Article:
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More and more Americans are searching for alternative options to opiods to treat painful nerve damage. We found some recent studies that shed light on natural remedies for nerve pain and provide insight on alternatives to traditional, addictive pain management options.
When I’m watching the evening news, it seems like every other commercial is from a pharmaceutical company for another drug that I’m told to “ask my doctor about.” Last night, I saw an ad for Cymbalta® that treats diabetic nerve pain in your feet. It triggered a memory of my cousin who suffered from diabetes. He had trouble walking, and I assumed it was due to other issues. I had no idea of the chronic nerve pain he was living with every day. He often searched for natural remedies for nerve pain, which ultimately lead him to deeper research into the medicinal uses for cannabis.
What We Know About Neuropathic Pain and Current Treatment Options
According to the American Chronic Pain Association, “Neuropathic pain – otherwise known as nerve pain – is a type of chronic pain that occurs when nerves in the central nervous system become injured or damaged.” Three Wells Chief Medical Officer, Dr. Deborah Malkin, has written about this and other types of pain. Nerve pain is not limited to diabetes; it also affects people living with cancer, MS, shingles, and HIV to name a few chronic medical conditions. Technically, it affects the somatosensory nervous system causing painful tingling and burning sensations along with pins and needles. I’m told that it’s similar to when your hands or feet fall asleep, only it’s constant. In some cases, patients are highly sensitive to touch or cold, and doctors refer to this as allodynia. According to the Cleveland Clinic, “Medicines commonly prescribed for neuropathic pain include anti-seizure drugs like Neurontin®, Lyrica®, Topamax®, Tegretol®, and Lamictal®. Doctors also prescribe anti-depressants such as Elavil®, Pamelor®, Effexor®, and Cymbalta®.” So, in order to treat adults for this type of pain, doctors prescribe anti-seizure and anti-depressants, even if they’re not the issue. Both types of drugs have their own side effects such as drowsiness, dizziness, fatigue, nausea, vomiting, weight gain, ED, insomnia, and constipation.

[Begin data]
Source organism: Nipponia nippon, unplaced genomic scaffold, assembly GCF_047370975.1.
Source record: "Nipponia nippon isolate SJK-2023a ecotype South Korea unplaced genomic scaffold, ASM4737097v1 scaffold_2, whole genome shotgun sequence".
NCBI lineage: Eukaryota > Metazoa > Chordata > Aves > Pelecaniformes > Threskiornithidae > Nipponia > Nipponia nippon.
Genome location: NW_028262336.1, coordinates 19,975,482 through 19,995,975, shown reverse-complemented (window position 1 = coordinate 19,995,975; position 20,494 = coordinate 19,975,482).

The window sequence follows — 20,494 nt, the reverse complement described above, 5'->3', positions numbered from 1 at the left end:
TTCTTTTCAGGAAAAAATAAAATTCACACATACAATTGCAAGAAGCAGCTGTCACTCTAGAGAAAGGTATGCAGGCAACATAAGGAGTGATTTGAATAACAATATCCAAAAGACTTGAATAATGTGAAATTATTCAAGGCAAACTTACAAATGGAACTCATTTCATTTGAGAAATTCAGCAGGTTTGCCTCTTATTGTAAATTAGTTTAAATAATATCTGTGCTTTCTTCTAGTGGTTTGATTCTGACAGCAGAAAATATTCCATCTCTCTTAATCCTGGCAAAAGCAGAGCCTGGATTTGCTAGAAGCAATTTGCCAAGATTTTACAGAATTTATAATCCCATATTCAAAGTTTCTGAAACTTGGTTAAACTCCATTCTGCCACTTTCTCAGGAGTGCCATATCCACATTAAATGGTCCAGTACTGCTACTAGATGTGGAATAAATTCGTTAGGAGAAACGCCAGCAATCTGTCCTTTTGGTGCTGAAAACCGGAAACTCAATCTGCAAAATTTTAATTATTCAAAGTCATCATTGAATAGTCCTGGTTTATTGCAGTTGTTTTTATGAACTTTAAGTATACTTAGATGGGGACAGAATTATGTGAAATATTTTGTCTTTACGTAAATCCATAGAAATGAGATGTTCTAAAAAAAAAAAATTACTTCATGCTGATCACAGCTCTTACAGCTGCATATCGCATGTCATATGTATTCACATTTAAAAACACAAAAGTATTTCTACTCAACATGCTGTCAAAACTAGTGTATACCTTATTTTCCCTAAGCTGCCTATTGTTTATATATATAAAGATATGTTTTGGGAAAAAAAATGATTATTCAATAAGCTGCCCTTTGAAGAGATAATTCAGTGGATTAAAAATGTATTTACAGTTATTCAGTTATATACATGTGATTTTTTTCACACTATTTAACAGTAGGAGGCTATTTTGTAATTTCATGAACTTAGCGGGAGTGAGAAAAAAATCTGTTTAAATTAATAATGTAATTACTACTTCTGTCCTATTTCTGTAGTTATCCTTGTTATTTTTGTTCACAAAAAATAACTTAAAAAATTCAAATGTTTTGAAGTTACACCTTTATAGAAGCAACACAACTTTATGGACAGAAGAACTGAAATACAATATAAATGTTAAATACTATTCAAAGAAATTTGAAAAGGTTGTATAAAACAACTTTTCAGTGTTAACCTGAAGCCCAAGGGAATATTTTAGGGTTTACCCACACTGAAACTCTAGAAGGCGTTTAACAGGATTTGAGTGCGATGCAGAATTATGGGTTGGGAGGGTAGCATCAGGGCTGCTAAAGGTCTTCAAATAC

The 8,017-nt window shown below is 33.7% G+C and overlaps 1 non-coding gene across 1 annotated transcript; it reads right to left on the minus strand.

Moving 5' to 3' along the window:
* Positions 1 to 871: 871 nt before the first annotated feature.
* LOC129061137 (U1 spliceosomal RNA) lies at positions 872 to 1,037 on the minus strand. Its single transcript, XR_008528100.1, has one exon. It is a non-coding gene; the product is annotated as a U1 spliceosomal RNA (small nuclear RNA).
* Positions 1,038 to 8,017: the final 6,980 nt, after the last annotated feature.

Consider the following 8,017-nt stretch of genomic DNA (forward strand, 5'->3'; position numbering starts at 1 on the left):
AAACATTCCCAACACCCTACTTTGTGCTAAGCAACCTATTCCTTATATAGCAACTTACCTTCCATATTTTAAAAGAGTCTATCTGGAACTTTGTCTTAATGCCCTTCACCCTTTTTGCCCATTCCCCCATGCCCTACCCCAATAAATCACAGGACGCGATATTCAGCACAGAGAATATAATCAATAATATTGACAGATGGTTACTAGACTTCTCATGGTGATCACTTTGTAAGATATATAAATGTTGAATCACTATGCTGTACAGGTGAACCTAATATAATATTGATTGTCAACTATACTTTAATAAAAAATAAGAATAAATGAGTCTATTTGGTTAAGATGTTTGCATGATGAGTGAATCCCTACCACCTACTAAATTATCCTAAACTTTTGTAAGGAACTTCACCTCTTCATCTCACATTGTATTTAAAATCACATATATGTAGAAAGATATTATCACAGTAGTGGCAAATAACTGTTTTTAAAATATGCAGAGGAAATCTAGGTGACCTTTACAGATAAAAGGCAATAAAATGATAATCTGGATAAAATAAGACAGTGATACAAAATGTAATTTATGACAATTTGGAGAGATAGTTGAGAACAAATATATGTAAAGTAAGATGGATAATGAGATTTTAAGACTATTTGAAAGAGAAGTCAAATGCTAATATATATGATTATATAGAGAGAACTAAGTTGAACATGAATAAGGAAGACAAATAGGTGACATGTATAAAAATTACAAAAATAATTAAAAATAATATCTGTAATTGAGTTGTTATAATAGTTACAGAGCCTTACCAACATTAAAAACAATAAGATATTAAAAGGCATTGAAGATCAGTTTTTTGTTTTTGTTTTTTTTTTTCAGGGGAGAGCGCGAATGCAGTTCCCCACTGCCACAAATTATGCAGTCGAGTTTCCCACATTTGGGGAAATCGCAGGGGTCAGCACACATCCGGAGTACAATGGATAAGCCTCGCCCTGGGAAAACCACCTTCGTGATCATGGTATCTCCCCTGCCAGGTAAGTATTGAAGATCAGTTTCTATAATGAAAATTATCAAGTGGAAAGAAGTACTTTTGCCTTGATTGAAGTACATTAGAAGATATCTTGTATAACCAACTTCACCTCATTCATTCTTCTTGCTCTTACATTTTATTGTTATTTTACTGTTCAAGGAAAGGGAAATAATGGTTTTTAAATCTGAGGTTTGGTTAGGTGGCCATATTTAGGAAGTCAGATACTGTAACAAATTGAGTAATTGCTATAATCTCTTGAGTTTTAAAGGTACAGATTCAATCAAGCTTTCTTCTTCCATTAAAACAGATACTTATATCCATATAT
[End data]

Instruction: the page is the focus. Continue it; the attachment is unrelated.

Does Marijuana Really Help Adults with Nerve Pain?
Many adults are looking for natural remedies for nerve pain and cannabis is growing more popular as a possible solution. Studies indicate that inhaling vaporized cannabis may help adults with nerve pain. One study conducted in 2013 tested 39 patients who used traditional treatments. It found that low doses of cannabis were just as effective as medium doses of typical medications. At such low doses, the patients were able to function normally without feeling impaired. The study concluded that “Vaporized cannabis, even at low doses, may present an effective option for patients with treatment-resistant neuropathic pain.” A 2013 clinical trial sponsored by the University of California at Davis and approved by the FDA, found that the trials reduced participant’s pain levels by 30 percent.
Nerve Pain Treatment Options
A similar 2015 study by the American Pain Society also found that relatively low doses of inhaled, vaporized THC resulted in “a reduction in diabetic peripheral neuropathy pain.” In a previous Three Wells article, we wrote that the National Academies of Sciences, Engineering, and Medicine encouraged additional research regarding cannabis and pain management. After reviewing more than 10,000 studies, it concluded that “In adults with chronic pain, patients who were treated with cannabis or cannabinoids are more likely to experience a clinically significant reduction in pain symptoms.”
Ask Your Doctor About Medical Cannabis
It should be noted that the traditional medical community is becoming more in tune with cannabis use by their patients. A 2018 Commentary by researchers at the University of Michigan stated in part that “…we cannot ignore the reality of cannabis’s growing use as medicine, especially for chronic pain. As such, we believe that appropriately contextualizing cannabinoids is critical so that physicians and patients can navigate this uncertain territory.” In the California University system, both UCLA and UCSD created their own cannabis research institutes. On a personal note, during my last checkup, I asked my doctor whether other older adults were curious about using cannabis in their health regimen. “I get questions all the time and encourage them to talk with me about it,” he said. That was really good to hear, and no, the next time I see him, I am not asking about Cymbalta. I will ask more questions about natural remedies like medical cannabis for adults though!
Do you use cannabis as a natural remedy for nerve pain? Has it helped? Please share your story with the Three Wells community.
John Ansimoore covers all things cannabis for Three Wells.